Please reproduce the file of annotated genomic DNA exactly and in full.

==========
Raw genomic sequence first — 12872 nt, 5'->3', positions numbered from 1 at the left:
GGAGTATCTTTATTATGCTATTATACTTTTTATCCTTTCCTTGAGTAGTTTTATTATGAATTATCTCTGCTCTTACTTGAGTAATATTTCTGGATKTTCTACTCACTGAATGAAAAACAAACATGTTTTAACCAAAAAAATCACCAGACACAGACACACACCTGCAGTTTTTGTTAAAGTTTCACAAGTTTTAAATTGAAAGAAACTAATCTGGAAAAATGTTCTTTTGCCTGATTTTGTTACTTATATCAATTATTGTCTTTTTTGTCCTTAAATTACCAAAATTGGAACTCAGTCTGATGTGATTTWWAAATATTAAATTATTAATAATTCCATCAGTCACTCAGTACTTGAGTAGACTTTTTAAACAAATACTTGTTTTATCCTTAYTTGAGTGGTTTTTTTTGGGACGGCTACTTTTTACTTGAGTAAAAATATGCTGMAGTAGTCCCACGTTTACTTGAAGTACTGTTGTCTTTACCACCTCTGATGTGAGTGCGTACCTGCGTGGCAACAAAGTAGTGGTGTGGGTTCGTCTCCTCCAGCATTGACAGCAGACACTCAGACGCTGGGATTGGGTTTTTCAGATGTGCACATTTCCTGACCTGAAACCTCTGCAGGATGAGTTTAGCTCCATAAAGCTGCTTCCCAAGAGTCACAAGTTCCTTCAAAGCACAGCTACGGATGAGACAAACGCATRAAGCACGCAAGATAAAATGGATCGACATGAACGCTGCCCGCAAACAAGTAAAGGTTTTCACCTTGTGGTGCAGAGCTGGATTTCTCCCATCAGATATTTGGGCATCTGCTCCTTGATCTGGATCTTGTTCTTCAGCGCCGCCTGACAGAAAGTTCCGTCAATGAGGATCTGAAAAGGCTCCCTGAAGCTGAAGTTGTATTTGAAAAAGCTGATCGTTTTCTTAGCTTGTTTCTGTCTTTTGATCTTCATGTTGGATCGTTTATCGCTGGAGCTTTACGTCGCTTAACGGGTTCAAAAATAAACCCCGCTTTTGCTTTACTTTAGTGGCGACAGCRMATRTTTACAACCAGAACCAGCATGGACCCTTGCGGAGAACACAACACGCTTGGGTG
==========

Raw genomic sequence first — 12872 nt, 5'->3', positions numbered from 1 at the left:
GGAGTATCTTTATTATGCTATTATACTTTTTATCCTTTCCTTGAGTAGTTTTATTATGAATTATCTCTGCTCTTACTTGAGTAATATTTCTGGATKTTCTACTCACTGAATGAAAAACAAACATGTTTTAACCAAAAAAATCACCAGACACAGACACACACCTGCAGTTTTTGTTAAAGTTTCACAAGTTTTAAATTGAAAGAAACTAATCTGGAAAAATGTTCTTTTGCCTGATTTTGTTACTTATATCAATTATTGTCTTTTTTGTCCTTAAATTACCAAAATTGGAACTCAGTCTGATGTGATTTWWAAATATTAAATTATTAATAATTCCATCAGTCACTCAGTACTTGAGTAGACTTTTTAAACAAATACTTGTTTTATCCTTAYTTGAGTGGTTTTTTTTGGGACGGCTACTTTTTACTTGAGTAAAAATATGCTGMAGTAGTCCCACGTTTACTTGAAGTACTGTTGTCTTTACCACCTCTGATGTGAGTGCGTACCTGCGTGGCAACAAAGTAGTGGTGTGGGTTCGTCTCCTCCAGCATTGACAGCAGACACTCAGACGCTGGGATTGGGTTTTTCAGATGTGCACATTTCCTGACCTGAAACCTCTGCAGGATGAGTTTAGCTCCATAAAGCTGCTTCCCAAGAGTCACAAGTTCCTTCAAAGCACAGCTACGGATGAGACAAACGCATRAAGCACGCAAGATAAAATGGATCGACATGAACGCTGCCCGCAAACAAGTAAAGGTTTTCACCTTGTGGTGCAGAGCTGGATTTCTCCCATCAGATATTTGGGCATCTGCTCCTTGATCTGGATCTTGTTCTTCAGCGCCGCCTGACAGAAAGTTCCGTCAATGAGGATCTGAAAAGGCTCCCTGAAGCTGAAGTTGTATTTGAAAAAGCTGATCGTTTTCTTAGCTTGTTTCTGTCTTTTGATCTTCATGTTGGATCGTTTATCGCTGGAGCTTTACGTCGCTTAACGGGTTCAAAAATAAACCCCGCTTTTGCTTTACTTTAGTGGCGACAGCRMATRTTTACAACCAGAACCAGCATGGACCCTTGCGGAGAACACAACACGCTTGGGTG